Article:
I'm sure there are products where there was no demand before the product existed, but I don't think you can call that the common case. Before a company sinks significant cost into designing a new product they generally run some numbers to measure the current market demand for the final product. Sure, some of that is wishful thinking, but some is evaluating current offerings and seeing how your product will be able to grab the customers. I'm sure Apple looked at BlackBerry devices before throwing their hat into the smartphone market and I'm sure Musk had more that just a hunch that rich people would buy a luxury electric car. However, when you have enough money, as did the creators of both these examples, the market analysis is a little less critical during the development stage just because a failed project isn't the end of the world. Apple could have kept going even if the iPhone flopped and Musk wouldn't run out of cash if Tesla crashed and burned during the roadster days.
I bet someone in battery manufacturing is looking as adding capacity now in anticipation of such events. This could be quite an opportunity for some manufacturer with a bit of foresight. As more companies make and sell more electric cars I doubt Tesla will be the only company hunting for more, cheaper, better.
The parasitic worm is Trichinella spiralis and is actually relatively easy to kill with cooking. Many pork dishes involve long slow cooking which renders them worms completely harmless. We eat feral pigs rural northern Florida without a problem. Granted, I pick preparations like slow cooker Cuban pork for any wild meat to be absolutely it's safe. As for exposure for the butcher, that's crap. The worm is embedded in a cyst that is dissolved by stomach acid so don't lick your hand while cleaning the animal but that's pretty much it for trichinosis. Of course it is an animal so there's always bacteria as well but you get different but other dangerous strains in our commercial meat supply too.
Considering the question of pilot reliance on automation, and the vast canyon of difference between the training they receive and that of a typical automobile operator, I fear this particular solution (self-driving cars) will only compound an existing problem.
I can see this being a problem if automation is introduced piecemeal, but if you go from what we have now to something where the human driver is not required your example tends to make the opposite point for me. Before you say that cutting the human out is insane keep in mind that when something goes wrong in a car the stakes are not nearly as high as in a plane, both for the number of people involved, and for the fact that if the car engine cuts out and it coasts to a stop the result is generally not a pile of flaming wreckage in a hillside.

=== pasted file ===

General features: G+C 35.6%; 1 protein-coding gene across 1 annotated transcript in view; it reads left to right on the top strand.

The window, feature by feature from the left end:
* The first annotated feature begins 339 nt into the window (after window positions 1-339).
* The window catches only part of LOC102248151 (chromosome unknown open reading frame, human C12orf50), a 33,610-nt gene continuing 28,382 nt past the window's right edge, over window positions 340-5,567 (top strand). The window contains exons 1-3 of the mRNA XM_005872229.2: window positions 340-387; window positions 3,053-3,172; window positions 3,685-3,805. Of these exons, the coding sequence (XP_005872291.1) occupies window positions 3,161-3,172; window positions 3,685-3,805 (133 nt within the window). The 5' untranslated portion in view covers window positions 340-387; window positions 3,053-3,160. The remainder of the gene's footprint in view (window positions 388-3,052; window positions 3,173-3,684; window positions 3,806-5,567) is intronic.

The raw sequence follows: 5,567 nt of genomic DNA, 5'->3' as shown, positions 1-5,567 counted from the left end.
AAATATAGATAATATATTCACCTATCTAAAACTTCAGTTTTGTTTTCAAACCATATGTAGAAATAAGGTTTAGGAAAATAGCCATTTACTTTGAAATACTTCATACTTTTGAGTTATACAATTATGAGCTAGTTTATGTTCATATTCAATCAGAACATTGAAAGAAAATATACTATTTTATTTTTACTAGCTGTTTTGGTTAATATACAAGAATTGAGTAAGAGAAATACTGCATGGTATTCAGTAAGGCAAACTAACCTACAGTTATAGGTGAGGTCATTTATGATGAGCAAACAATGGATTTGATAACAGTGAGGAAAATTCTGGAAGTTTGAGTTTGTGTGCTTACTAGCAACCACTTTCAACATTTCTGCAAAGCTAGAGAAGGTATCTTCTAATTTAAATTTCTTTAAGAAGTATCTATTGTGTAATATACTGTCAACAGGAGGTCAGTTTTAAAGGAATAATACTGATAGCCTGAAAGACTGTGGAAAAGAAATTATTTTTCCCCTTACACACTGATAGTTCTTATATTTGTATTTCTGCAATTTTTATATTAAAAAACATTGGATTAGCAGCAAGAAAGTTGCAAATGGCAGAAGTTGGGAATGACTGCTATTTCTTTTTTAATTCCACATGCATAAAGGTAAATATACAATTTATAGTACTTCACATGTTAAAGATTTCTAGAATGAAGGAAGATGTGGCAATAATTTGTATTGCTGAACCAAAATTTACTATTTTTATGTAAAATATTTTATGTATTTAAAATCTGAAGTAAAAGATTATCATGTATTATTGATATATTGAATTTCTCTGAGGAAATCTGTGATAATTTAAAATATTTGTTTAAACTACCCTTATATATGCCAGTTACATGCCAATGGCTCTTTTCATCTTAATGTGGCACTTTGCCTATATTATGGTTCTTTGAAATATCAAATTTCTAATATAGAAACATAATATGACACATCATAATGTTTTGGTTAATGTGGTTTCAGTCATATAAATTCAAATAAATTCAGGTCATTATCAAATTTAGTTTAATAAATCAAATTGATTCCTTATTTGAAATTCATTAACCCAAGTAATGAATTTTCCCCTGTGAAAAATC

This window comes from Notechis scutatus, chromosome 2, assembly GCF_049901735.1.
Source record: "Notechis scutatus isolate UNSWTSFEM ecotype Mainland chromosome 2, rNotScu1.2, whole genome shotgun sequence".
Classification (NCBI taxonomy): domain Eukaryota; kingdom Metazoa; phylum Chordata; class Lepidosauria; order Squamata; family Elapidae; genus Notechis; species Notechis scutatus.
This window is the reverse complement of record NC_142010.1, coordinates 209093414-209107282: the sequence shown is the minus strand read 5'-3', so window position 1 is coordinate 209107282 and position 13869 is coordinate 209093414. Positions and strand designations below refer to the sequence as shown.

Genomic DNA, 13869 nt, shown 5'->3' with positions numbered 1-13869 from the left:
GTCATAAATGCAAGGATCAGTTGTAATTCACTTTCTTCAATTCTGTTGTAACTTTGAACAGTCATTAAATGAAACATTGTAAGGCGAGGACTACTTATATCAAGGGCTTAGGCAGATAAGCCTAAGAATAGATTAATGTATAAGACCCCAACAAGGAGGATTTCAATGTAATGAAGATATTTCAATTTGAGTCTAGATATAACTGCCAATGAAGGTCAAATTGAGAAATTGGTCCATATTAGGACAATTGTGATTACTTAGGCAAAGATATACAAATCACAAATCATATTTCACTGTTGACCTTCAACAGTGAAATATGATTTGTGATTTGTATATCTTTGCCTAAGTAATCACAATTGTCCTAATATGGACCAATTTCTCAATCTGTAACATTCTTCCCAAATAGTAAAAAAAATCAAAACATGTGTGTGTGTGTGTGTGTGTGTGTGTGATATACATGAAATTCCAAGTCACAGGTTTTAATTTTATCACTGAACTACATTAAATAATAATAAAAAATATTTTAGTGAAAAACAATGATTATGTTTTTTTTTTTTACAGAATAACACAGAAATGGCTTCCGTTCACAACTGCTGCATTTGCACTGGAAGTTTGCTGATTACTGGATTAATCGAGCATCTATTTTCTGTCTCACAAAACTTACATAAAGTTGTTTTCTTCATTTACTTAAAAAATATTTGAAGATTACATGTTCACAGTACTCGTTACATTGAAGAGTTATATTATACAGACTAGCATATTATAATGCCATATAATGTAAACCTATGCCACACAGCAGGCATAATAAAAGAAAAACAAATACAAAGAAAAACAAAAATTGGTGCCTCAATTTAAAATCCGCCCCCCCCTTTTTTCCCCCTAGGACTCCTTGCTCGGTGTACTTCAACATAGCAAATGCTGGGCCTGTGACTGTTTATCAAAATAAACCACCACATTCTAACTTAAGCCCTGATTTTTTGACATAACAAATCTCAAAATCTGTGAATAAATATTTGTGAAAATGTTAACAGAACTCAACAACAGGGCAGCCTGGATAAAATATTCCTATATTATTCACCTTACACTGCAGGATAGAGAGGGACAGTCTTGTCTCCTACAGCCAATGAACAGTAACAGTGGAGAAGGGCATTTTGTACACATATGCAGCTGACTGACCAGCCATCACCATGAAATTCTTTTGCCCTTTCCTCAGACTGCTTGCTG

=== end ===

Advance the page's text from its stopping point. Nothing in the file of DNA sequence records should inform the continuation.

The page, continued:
Keep in mind that a safer self-driving car only has to be better than the current batch of drivers and that is not a terribly high bar. Given how little training the average driver is required to have and thereby how badly many (most?) people drive doesn't that make the problem of creating a self-driving car that improves safety on the roads even simpler? I think you're trying to say that humans will be even worse drivers when they usually rely on automated technology, but there's not a ton of room at the bottom now. Based on most of the drivers I've seen, once you clear the initial figuring-it-out phase of your teenage years there doesn't seem to be a huge correlation between how long a person has been driving and how safe a driver they are. Other factors including fatigue, anger, and distraction appear to play a *much* larger role in their abilities. Keep in mind that the computer suffers from none of those problems AND can't get drunk. Shoot, just removing human competitive and aggressive instincts from the road would make driving much safer even if other mistakes remained constant.
Insurance companies may be terrible at everything else, but they can run statistics and if there is a self-driving car that gets in only 10% of the accidents that a human driver does there will be price incentives to push people toward that. Of course the incentives will only reduce your insurance by 20%, thereby making the customer happy and giving the insurance company a tidy profit since they don't pay out nearly as much.
stop trying to make them into tiny computers that only consume mindless data.
Yeah, that's what an iPad is for!